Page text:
1) THE KENAS OF A YESOMAH
RASHI explains that the repetitive phrase "Ma'en Yema'en" teaches that either the girl's father may refuse the marriage to the Mefateh, or that the girl herself may refuse the marriage if her father is not alive. If she refuses the marriage, the Mefateh must pay a Kenas to her. Although the verse of the Kenas of an Anusah states that the Kenas is paid to the father of the girl ("la'Avi ha'Na'arah"; Devarim 22:29), and the Kenas of a Mefutah is derived through a Gezeirah Shavah from the Kenas of an Anusah, nevertheless the Kenas is paid even when there is no father. Likewise, in the case of Motzi Shem Ra, when there is no father the Kenas is paid to the girl.
Rashi then asks that perhaps there is a difference between the Kenas of a Mefutah and the Kenas of Motzi Shem Ra. In the case of a Mefutah, a special verse ("Ma'en Yema'en") teaches that the Kenas is paid to the Yesomah. In the case of Motzi Shem Ra, however, there is no extra wording in any verse to teach that the Kenas is paid to the girl. Rashi answers that in the case of a Mefutah, there is also no extra wording in the verse. The verse of "Ma'en Yema'en" is not extra and is not teaching that the girl receives the Kenas. Rather, the Tana simply understands that the words "la'Avi ha'Na'arah" ("the father of the girl") teaches only that when the father is alive, he receives the Kenas, and it does not teach that a Kenas is given only when the father is alive.
Rashi's words are difficult to understand for several reasons.
If the Tana's intention is merely to teach that a Yesomah also receives a Kenas, why does he need to cite the verse of "Ma'en Yema'en" and say that the verse teaches that a Yesomah also receives a Kenas? If, as Rashi says, the verse does not teach that a Yesomah receives a Kenas (but rather, the verse merely does not indicate that she does not receive it), then the Tana should say simply that a Yesomah receives the Kenas without quoting the verse! (RABEINU KRESKAS)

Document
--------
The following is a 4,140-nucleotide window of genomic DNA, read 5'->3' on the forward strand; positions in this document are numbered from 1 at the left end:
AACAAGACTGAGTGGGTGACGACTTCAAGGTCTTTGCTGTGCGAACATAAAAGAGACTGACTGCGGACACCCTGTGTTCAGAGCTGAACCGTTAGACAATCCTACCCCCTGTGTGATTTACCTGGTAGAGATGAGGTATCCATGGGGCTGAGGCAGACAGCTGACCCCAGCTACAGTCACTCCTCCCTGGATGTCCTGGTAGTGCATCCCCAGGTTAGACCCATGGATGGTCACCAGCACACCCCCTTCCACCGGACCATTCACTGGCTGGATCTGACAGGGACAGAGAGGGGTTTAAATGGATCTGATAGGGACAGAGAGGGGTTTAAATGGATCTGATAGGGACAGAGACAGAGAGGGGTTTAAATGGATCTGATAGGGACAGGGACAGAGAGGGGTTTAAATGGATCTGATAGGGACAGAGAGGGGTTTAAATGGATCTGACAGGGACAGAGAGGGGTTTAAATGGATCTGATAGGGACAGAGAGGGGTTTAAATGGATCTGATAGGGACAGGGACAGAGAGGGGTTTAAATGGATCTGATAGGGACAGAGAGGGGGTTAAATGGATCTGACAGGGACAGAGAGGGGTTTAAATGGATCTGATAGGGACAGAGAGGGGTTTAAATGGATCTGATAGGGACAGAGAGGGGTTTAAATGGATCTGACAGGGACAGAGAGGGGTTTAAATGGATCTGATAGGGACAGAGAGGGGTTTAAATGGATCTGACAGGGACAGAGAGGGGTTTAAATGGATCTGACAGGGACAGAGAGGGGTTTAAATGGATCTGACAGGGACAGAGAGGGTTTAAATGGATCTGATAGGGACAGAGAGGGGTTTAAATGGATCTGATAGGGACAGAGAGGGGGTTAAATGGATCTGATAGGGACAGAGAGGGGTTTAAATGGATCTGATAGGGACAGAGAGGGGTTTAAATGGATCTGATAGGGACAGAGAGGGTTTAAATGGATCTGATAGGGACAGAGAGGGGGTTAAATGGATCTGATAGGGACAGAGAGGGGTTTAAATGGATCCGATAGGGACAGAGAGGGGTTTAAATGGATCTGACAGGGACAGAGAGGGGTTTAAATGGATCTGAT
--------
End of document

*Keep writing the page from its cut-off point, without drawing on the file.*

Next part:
Moreover, if Rashi understands that the words "Ma'en Yema'en" do not teach that a Yesomah receives a Kenas, then why does Rashi say in the beginning of his comments that the word "Ma'en" refers to the father and "Yema'en" refers to the daughter when there is no father? According to Rashi's conclusion, this is not what the verse means at all; the verse is not teaching that a Yesomah is paid a Kenas. Why, then, does Rashi begin his explanation by saying that the verse does refer to a Yesomah?
Finally, how can Rashi suggest that the words "Ma'en Yema'en" do not teach that a Yesomah receives a Kenas? The Gemara earlier (39b, as Rashi cites here at the beginning of his comments) uses this verse to teach that either the father or the girl herself may veto the marriage to the Mefateh. If her father is alive, how can the girl veto the marriage? When she is a Ketanah or Na'arah, the father may marry her off against her will, and thus if the father wants her to marry the Mefateh she should have no veto power! The only time she may veto the marriage is after her father has died. Hence, the verse must be teaching that after the father dies she still receives the Kenas!